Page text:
In related appeals, the Federal Circuit vacated and remanded the Patent Trial and Appeal Board’s invalidation of 49 claims across three patents challenged in Inter Partes Review. PPC Broadband, Inc., v. Corning Optical Comms. RF, LLC, Nos. 2015-1361, -1366, -1368, and -1369 (Fed. Cir. Feb. 22, 2016) (“PPC I”) and PPC Broadband, Inc., v. Corning Optical Comms. RF, LLC, No. 2015-1364 (Fed. Cir. Feb. 22, 2016) (“PPC II”).

In both decisions, the same panel highlighted differences between the “broadest reasonable interpretation” (BRI) standard applied by the PTAB and the Phillips standard applied by district courts. The PTAB’s use of BRI has been upheld by a divided Federal Circuit and is awaiting Supreme Court reviewSee In re Cuozzo Speed Techs., LLC, 793 F.3d 1268, 1279 (Fed. Cir. 2015),cert granted, 84 U.S.L.W. 3218 (U.S. Jan. 15, 2016).

In PPC I, for a majority of the claims, the Federal Circuit held that the PTAB overlooked a key claim limitation, and it therefore vacated and remanded the PTAB’s obviousness decision. For the remainder of the claims, the Federal Circuit affirmed the PTAB’s claim construction as the broadest reasonable interpretation, but noted that it was not the “correct” construction under Phillips. Here, the court commented, “the claim construction standard is outcome determinative.” Should Cuozzobe reversed by the Supreme Court, the outcome in PPC I could be disrupted on remand.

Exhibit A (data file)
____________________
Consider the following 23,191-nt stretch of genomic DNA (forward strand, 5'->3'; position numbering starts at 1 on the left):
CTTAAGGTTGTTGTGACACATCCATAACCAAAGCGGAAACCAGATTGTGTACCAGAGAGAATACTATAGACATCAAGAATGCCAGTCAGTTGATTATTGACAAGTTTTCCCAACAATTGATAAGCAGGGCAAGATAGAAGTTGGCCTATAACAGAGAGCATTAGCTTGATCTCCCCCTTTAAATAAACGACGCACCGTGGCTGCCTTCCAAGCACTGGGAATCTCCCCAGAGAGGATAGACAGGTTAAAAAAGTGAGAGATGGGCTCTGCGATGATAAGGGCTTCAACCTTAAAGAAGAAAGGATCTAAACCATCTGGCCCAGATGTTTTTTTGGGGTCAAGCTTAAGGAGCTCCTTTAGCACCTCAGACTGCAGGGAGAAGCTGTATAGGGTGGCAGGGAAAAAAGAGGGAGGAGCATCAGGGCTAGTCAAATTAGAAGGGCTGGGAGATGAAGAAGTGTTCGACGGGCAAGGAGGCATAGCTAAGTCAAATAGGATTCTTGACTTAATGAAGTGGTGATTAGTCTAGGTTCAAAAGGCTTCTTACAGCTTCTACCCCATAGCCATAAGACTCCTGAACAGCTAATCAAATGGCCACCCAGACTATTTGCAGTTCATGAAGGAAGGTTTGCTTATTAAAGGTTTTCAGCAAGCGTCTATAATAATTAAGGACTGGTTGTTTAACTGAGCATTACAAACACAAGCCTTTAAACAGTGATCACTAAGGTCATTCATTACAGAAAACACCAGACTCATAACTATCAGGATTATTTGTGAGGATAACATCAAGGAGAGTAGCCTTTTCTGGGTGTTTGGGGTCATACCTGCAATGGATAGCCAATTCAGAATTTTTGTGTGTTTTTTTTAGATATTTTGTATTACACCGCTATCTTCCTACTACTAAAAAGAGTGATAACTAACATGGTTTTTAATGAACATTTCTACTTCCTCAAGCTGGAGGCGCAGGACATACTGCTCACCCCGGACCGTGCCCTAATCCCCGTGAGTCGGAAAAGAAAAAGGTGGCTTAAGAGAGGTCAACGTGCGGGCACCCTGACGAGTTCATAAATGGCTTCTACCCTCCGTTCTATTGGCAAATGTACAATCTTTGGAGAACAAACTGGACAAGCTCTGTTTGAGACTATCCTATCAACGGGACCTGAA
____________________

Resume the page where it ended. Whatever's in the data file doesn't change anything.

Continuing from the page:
In PPC II, the Federal Circuit vacated a PTAB claim construction for being unreasonable. According to the court, “[t]he Board seems to have arrived at its construction by referencing the dictionaries cited by the parties and simply selecting the broadest definition therein. […] While such an approach may result in the broadest definition, it does not necessarily result in the broadestreasonable definition in light of the specification.” (Emphases added.) The Federal Circuit also stated that the canon that different terms must have different meanings is inapplicable to terms in non-limiting preambles. Finally, the court rejected Corning’s argument that the BRI is that interpretation which includes as many disclosed embodiments as possible, holding that there is no requirement for “each and every claim [to be] interpreted to cover each and every embodiment” under the BRI standard. Merely covering the most embodiments does not make a construction reasonable. The Federal Circuit thus vacated and remanded the invalidity determination for analysis under a corrected claim construction.

Some have argued that the difference between the BRI and Phillips standards is largely theoretical and not outcome-determinative, but PPC I is one example where that is not true.